Editor’s Miscellany: Porcelain Potential
By Kyle Hoepner
Not long ago I attended the opening reception for a new show at Boston’s Museum of Fine Arts, New Blue and White. If that title has you envisioning endless vitrines loaded with chaste knockoffs of Chinese export ware, I’m happy to say that’s far from what you’ll find when you visit.
Harumi Nakashima: Work 0808 (2008). Collection of Samuel and Gabrielle Lurie, New York. Photo by Geoff Spear, courtesy of the Museum of Fine Arts, Boston.
Pair of women’s shoes (2011), designed by Rodarte and produced by Nicholas Kirkwood. Courtesy of the Museum of Fine Arts, Boston.
Boym Partners: Still Life Table (2006), a found painting pasted onto a wooden table frame. Photo from boym.com
There is one work in evidence putting a new spin (literally) on your mother’s (and grandmother’s, and great-grandmother’s) ubiquitous Blue Willow, but the experience overall is a much more fun and searching exploration of cultural and historical resonances than jaded design mavens might have thought likely. Emily Zilber, the museum’s curator of contemporary decorative arts, has concocted a spirited assembly of some seventy objects by more than forty artists that wears its learning, and its politics, lightly.
Robert Dawson: Spin (2010). © Robert Dawson Aesthetic Sabotage. Courtesy of the artist and the Museum of Fine Arts, Boston.
Blow Away (2009), designed for Moooi by Stockholm’s Front Design. Photo from moooi.com
GÃ©sine Hackenberg: Delft Blue ‘Plooischotel’ Necklace (2012). © GÃ©sine Hackenberg. Courtesy of Sienna Gallery and the Museum of Fine Arts, Boston.
Serious butts against silly, boundaries of style and medium dissolve in thought-provoking ways, and occasional handy cards provide references to apposite historical examples located in other galleries at the museum for comparison.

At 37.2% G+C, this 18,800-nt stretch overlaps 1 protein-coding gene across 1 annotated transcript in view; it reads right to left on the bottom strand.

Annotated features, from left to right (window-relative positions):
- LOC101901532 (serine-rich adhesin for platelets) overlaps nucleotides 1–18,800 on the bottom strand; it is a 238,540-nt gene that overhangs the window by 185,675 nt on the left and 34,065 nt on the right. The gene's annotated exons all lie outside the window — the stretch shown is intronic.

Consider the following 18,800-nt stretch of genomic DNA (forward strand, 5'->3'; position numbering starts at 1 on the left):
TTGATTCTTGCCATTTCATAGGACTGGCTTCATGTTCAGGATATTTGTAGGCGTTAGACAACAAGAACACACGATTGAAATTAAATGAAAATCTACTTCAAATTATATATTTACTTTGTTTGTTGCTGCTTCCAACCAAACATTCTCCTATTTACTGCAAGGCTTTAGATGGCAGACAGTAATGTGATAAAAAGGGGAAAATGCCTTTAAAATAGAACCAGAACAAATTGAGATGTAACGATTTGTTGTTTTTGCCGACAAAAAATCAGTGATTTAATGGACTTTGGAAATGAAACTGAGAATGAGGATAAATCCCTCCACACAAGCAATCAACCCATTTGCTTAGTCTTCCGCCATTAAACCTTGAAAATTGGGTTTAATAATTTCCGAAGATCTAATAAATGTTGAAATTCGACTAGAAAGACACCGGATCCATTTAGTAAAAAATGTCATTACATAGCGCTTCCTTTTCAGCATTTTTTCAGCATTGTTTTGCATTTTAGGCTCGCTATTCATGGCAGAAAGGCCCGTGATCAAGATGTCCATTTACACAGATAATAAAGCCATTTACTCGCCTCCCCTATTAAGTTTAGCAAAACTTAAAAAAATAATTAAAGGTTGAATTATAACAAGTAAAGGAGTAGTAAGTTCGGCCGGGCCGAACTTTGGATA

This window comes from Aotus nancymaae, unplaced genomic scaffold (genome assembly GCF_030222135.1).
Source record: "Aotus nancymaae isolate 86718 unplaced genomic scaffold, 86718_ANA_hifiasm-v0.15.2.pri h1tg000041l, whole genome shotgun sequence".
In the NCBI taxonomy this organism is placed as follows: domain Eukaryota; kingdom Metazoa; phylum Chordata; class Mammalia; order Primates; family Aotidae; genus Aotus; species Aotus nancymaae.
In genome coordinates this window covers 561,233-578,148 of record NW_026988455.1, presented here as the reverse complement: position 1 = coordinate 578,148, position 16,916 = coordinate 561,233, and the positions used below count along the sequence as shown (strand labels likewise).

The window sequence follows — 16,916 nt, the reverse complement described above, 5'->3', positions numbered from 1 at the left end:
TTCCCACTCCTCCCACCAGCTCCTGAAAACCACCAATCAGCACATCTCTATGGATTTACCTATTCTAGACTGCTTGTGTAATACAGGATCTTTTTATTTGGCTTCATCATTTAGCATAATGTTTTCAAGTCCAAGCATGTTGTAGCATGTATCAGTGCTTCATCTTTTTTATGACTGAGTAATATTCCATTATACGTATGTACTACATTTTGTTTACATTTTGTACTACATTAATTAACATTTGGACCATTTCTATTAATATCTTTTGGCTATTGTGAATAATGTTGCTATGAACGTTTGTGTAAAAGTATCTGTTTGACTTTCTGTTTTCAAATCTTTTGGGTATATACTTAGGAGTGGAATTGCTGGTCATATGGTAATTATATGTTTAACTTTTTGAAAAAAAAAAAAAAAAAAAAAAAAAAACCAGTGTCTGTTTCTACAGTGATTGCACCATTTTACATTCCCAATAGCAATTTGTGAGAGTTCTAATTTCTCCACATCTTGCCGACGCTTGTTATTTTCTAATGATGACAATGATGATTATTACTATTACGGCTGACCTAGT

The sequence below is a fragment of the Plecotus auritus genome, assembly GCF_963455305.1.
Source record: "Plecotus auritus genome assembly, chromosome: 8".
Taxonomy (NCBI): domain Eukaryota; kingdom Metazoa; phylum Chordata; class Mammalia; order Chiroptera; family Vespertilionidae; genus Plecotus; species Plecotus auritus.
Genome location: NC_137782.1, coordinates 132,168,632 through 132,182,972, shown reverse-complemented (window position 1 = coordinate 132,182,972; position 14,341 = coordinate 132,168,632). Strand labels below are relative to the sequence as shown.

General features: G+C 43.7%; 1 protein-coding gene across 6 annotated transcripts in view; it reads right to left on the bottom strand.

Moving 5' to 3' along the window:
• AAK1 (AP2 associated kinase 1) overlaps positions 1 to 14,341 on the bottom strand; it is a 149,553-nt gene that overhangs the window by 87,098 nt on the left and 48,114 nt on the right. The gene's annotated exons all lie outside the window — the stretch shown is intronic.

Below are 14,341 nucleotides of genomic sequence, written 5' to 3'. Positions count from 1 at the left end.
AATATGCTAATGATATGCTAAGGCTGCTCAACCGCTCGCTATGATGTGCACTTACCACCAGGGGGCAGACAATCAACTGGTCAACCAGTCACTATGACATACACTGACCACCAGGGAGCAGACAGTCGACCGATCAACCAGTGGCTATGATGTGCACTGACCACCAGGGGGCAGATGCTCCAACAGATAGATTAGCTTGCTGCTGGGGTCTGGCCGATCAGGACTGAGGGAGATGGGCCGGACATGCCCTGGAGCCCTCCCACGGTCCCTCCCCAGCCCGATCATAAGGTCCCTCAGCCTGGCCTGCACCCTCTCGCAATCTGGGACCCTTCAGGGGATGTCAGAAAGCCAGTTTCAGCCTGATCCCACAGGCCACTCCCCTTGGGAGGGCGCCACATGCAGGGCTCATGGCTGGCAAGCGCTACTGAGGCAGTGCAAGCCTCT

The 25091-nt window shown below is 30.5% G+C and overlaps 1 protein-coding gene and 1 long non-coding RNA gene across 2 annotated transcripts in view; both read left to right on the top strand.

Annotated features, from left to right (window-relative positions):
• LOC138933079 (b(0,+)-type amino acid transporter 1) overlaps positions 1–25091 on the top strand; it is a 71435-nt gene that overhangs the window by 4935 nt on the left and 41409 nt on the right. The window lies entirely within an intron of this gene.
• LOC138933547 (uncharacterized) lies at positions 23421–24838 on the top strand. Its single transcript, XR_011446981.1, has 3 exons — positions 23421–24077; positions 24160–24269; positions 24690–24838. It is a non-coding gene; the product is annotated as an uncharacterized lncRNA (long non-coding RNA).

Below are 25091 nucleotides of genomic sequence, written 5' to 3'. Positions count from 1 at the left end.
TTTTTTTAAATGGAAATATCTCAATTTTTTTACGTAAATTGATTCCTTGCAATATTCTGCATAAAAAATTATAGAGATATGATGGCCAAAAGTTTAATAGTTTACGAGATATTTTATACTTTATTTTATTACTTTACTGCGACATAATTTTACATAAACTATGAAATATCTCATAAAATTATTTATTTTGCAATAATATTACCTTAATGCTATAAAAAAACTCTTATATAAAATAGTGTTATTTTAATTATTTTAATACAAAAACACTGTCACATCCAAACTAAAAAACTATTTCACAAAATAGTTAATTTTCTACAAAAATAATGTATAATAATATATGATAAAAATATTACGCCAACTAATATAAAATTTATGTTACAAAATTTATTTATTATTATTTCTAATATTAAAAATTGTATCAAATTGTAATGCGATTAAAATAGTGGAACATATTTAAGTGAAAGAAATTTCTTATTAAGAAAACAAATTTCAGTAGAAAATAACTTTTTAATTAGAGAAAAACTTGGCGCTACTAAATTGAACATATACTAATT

Felicity Aylieff: Five Storeys—Chinese Ladders II (2009). Courtesy of Adrian Sassoon, London, and the Museum of Fine Arts, Boston.
Caroline Cheng: Prosperity (2010). Thousands of handmade porcelain butterflies sewn onto burlap. Collection of the artist; courtesy of the Museum of Fine Arts, Boston.
Pouran Jinchi: Prayer Stones 2 (2012). Courtesy of the artist and Art Projects International, New York, and the Museum of Fine Arts, Boston.
Perhaps one of the most affecting pieces is And Then It Was Still II, by Philadelphia-based artist Giselle Hicks—gorgeous, wonderfully tactile, and somehow (to me, at least) extremely melancholy in the manner of a Victorian memento mori.
Giselle Hicks: And Then It Was Still II (2012). Photo from gisellehicks.com
If such sights inspire avarice, the commercial design world has in recent years produced other playful—and easily available—riffs on the same venerable traditions. I noted two in a post on this very blog back in the spring of 2011: Richard Ginori 1735’s “Blue Sponge” ware and the “Perfect Imperfect” collection from Pia Pasalk of Cologne-based Content & Container (to which she has since added “Blue Flow” and “Dots”).
“Blue Sponge” plates from Richard Ginori 1735. Photo from patternpulp.com
Content & Container’s “Perfect Imperfect” collection. Photo courtesy of Content & Container
Content & Container’s “Blue Flow” and “Dots.” Photo courtesy of Content & Container
Shopping locally (at Lekker in Boston’s South End) you’ll find “Blue Fluted Mega” porcelain dinnerware, Karen KjÃ¦ldgÃ¥rd-Larsen’s circa-2000 reinterpretation of Royal Copenhagen’s original 1775 “Blue Fluted” pattern.
“Blue Fluted Mega,” from Royal Copenhagen. Photo courtesy of Royal Copenhagen.
But for sheer brio and imagination, a trip to the MFA is the way to go. New Blue and White is on view in the Henry and Lois Foster Gallery from February 20 through July 14, 2013.
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